The eleventh hour battle to save Russell Forest from being killed by invasive pest species began today with an air attack.

Recent controversy about 1080 seemed a distant ripple as helicopters, iwi and local hapu members, Department of Conservation (DoC) and Forest and Bird representatives gathered on a ridge on Puhipuhi mountain, 38 kilometres north-east of Whangarei, to witness a bait drop on Northland's largest eastern forest.

Next week the green pellets that fall on the forest made critically ill by the possums and other predators destroying trees and birds will be laced with poison.

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The aim is for mammal pest species hungry for the spring flush of food to tuck into the pellets like those they tasted earlier.

Kara George: ''Our plan will entail the use of tools including other poisons, and hard work.''
Kara George: ''Our plan will entail the use of tools including other poisons, and hard work.''

The last aerial drop on the forest by DoC was in the 1990s but a lack of follow-up meant the surviving pest population boomed again.

This time, a hapu-led, 20 year forest health management plan will ensure long term follow-up.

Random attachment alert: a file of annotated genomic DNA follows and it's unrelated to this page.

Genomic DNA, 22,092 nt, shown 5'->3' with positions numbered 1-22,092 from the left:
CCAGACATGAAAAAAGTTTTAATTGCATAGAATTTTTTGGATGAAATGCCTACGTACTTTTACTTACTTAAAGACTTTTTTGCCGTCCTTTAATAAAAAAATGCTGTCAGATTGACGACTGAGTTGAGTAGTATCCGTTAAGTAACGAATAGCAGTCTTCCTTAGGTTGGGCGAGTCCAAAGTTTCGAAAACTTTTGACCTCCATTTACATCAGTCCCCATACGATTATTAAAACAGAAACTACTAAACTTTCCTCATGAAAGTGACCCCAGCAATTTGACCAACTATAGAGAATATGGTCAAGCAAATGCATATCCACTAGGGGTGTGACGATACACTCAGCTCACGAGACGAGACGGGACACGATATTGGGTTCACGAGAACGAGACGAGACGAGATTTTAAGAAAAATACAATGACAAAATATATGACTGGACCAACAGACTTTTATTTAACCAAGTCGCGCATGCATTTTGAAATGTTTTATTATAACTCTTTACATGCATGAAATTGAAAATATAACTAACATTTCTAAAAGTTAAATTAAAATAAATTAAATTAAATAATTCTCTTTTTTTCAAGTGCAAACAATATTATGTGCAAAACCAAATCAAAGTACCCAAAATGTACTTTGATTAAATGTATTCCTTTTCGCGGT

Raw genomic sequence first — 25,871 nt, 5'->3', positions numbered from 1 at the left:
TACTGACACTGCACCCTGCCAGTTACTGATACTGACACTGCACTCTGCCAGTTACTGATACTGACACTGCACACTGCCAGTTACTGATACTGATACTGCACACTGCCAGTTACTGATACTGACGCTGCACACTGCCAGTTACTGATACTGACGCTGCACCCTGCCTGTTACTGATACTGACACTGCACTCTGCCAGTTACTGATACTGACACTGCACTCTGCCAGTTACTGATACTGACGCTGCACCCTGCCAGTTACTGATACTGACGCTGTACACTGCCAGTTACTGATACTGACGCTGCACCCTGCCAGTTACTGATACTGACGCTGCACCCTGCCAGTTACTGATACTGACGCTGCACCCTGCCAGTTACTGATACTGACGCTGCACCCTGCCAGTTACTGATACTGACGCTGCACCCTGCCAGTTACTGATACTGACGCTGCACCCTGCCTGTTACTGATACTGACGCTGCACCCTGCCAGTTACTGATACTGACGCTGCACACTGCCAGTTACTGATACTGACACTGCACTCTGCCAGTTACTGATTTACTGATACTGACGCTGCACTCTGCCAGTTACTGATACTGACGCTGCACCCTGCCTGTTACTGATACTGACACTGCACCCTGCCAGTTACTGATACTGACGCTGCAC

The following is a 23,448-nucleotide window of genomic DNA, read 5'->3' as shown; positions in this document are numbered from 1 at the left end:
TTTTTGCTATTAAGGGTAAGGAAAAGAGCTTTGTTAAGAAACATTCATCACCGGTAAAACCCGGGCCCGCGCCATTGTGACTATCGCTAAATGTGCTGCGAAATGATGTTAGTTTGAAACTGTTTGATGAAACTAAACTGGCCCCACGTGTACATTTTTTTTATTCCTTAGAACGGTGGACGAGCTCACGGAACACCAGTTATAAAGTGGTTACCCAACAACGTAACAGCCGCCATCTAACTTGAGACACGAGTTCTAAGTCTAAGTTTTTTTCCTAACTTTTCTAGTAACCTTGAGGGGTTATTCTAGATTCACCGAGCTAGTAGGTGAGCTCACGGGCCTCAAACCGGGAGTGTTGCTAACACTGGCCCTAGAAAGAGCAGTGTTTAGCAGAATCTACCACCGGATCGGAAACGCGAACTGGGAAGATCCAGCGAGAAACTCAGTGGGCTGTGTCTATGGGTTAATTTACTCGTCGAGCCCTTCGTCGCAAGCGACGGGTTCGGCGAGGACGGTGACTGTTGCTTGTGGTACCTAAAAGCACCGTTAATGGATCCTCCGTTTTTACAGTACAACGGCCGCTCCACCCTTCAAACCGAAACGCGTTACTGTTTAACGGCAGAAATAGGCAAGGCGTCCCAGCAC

Kara George, spokesman for the nine hapu from the area said that plan aimed for high level outcomes: ''So it needs high level detail to ensure we get the kind of resourcing we need. We are nearly there, but not quite.

''Our plan will entail monitoring, and the use of tools including other poisons, and hard work.''

A flight over the deep, steep and rugged forest shows what ''hard work'' might mean.

It looks impenetrable. A trapper might be lucky to walk a kilometre an hour, and still get nowhere near the interior, the most ravaged part of the forest.

The green canopy is punctuated with ghostly grey skeletons of giant trees, of many species.

This damage, said to be the direct result of possums' appetites, doesn't occur in large patches but everywhere one looks there are signs of death, thousands of individual dead trees.

DoC national director of partnerships, and landscape restoration, Martin Rodd described the 1080 drop as ''not a biggie'' regarding the size of the job.

''But this forest is about as sick as you can get.

''The beauty for its future is that the hapu are leading this 20 year health plan, with DoC's help. It's that long term view and commitment that is needed for its recovery.''

Forest and Bird's Northland advocate Dean Baigent-Mercer said the forest was near ''free fall collapse''.

''This has been a long time coming. Things can still be turned around but too little has been done for too long. To get here has taken a lot of courage, a lot of arguing and a lot of soul searching.''